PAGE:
Marriage as Slavery in Middlemarch
One of George Eliot's challenges in Middlemarch is to depict a sexually desirous woman, Dorothea, within the confines of Victorian literary propriety. The critic, Abigail Rischin, identifies the moment that Dorothea's future husband, Ladislaw, and his painter-friend see her alongside an ancient, partially nude statue of the mythic heroine, Ariadne, in a museum in Rome as the key to Eliot's sexualization of this character. Ariadne is, in the sculpture, between her two lovers. Theseus, whom she helped to escape from her father's labyrinth in Crete has already left her, while the jubilant God, Bacchus, her next lover, has yet to arrive. "By invoking the silent visual rhetoric of ancient sculpture," writes Rischin, "George Eliot is able to represent the erotic female body far more explicitly than Victorian conventions of... language would permit... By juxtaposing the statue with Dorothea, Eliot displays Dorothea's erotic potential." Here, Eliot uses an allusion to another type of narrative to fully illustrate her own heroine, and empower her with emotions that Victorian women were not supposed to possess.
Later, Eliot, the novel's omnicient narrator, uses a parabol to explain her theory of perspectivism. She compares the self-centered characters of her creation to candels, who all see "concentric" patterns of events ("scratches," in the parabol) develop around themselves because their vision ("light") only extends so far in every direction; not because, as they think, events revolve around them (ch 27). J. Hillis Miller, in "Optic and Semiotic in 'Middlemarch,'" explains the etymolgy of the word "parable," a word which Eliot herself uses in the midst of telling it, saying, "It means 'to set aside,'... A parable is set or thrown at some distance from the meaning which controls it and to which it obliquely or parabolically refers." Eliot's decision to self-consciously utilize a parable resembles her allusion to the ancient statue. Unable to fully explain something by itself, Eliot takes advantage of literary devices to displace the content and coat it so that her reader may swallow the meaning.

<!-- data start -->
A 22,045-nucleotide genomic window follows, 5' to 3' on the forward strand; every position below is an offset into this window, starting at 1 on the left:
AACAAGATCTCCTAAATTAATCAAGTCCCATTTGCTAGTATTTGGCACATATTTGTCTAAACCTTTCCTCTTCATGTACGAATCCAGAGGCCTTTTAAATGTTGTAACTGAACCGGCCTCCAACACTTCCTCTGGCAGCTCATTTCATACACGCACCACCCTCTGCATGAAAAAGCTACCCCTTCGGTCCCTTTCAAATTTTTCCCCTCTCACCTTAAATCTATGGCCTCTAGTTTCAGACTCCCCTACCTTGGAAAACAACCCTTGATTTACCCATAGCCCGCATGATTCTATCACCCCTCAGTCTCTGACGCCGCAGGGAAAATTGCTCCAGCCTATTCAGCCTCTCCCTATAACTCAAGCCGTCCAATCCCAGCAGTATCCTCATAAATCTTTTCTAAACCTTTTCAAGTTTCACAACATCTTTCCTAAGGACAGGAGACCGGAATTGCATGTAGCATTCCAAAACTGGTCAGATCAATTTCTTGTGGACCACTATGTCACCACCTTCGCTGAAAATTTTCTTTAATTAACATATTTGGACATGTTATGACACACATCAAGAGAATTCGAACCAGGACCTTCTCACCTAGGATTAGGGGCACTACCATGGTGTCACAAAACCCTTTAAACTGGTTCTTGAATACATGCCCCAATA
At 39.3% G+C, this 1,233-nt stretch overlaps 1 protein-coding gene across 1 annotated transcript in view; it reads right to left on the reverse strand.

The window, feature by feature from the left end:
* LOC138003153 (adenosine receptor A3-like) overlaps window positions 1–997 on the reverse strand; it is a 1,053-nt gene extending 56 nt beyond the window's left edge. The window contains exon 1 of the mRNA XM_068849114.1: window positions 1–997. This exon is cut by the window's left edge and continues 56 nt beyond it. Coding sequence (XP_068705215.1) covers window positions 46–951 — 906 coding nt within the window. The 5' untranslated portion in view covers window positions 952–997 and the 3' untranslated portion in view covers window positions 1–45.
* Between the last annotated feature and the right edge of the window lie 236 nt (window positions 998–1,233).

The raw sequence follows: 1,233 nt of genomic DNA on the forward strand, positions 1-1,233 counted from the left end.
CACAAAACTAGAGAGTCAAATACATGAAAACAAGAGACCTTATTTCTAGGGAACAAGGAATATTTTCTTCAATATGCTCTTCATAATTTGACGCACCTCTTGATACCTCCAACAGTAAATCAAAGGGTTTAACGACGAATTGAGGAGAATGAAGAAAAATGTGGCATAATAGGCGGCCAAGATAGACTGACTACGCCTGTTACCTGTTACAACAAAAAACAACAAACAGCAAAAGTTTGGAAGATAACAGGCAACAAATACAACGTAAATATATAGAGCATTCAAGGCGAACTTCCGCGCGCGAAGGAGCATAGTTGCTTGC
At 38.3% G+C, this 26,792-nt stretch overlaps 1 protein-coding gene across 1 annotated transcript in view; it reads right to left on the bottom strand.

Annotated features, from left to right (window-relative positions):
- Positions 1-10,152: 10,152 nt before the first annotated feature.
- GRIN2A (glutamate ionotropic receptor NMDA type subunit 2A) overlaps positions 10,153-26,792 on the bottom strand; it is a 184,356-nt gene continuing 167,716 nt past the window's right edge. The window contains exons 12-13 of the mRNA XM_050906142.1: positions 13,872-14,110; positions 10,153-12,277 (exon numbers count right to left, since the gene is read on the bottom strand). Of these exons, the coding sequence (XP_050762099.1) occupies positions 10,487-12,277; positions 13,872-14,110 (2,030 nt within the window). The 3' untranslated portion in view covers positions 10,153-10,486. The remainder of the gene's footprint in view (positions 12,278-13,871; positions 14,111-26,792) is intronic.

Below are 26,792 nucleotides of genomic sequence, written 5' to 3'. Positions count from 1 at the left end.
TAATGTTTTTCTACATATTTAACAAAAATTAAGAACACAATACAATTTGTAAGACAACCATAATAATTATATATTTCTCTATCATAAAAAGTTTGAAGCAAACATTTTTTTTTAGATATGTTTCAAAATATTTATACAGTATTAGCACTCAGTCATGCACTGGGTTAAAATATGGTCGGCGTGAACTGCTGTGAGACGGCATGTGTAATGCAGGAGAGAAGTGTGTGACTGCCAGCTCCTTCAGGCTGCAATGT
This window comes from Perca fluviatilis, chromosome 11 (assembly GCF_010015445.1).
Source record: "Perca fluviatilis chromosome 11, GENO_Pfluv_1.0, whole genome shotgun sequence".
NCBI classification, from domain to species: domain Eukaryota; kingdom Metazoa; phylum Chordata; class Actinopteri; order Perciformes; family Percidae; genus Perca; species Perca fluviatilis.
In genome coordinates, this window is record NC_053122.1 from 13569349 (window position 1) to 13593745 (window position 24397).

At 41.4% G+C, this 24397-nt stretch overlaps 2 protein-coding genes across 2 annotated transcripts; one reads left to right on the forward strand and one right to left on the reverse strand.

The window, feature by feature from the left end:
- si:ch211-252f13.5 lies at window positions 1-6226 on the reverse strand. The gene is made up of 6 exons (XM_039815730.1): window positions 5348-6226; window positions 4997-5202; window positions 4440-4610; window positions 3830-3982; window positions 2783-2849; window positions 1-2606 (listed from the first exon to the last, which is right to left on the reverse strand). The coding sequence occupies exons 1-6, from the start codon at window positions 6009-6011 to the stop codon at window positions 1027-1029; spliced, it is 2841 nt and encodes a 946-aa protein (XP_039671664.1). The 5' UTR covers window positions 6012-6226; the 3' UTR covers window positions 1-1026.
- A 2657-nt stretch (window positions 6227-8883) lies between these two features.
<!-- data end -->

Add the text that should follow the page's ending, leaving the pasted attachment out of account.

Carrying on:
Sir Thomas Browne's definition of "satire," which Eliot includes at the begining of chapter 45, further admits Eliot's awareness of the "displacing" (as Miller says) literary tact she employs in describing ideas that her reader will not otherwise be comfortable with, like her sexual female character or her complex theory on perspective. "Without the borrowed help and satire of times past;" goes the quotation from Browne, "condemning the vices of their own times [passed times], by the expressions of vices in times which they commend [present times]... [Satirists] cannot but argue the community of vice in both" (422). A bit earlier, Eliot puts the definition more subtely in the words of Mr. Brooke, Dorothea's father, "Satire, you know," he states, "should be true up...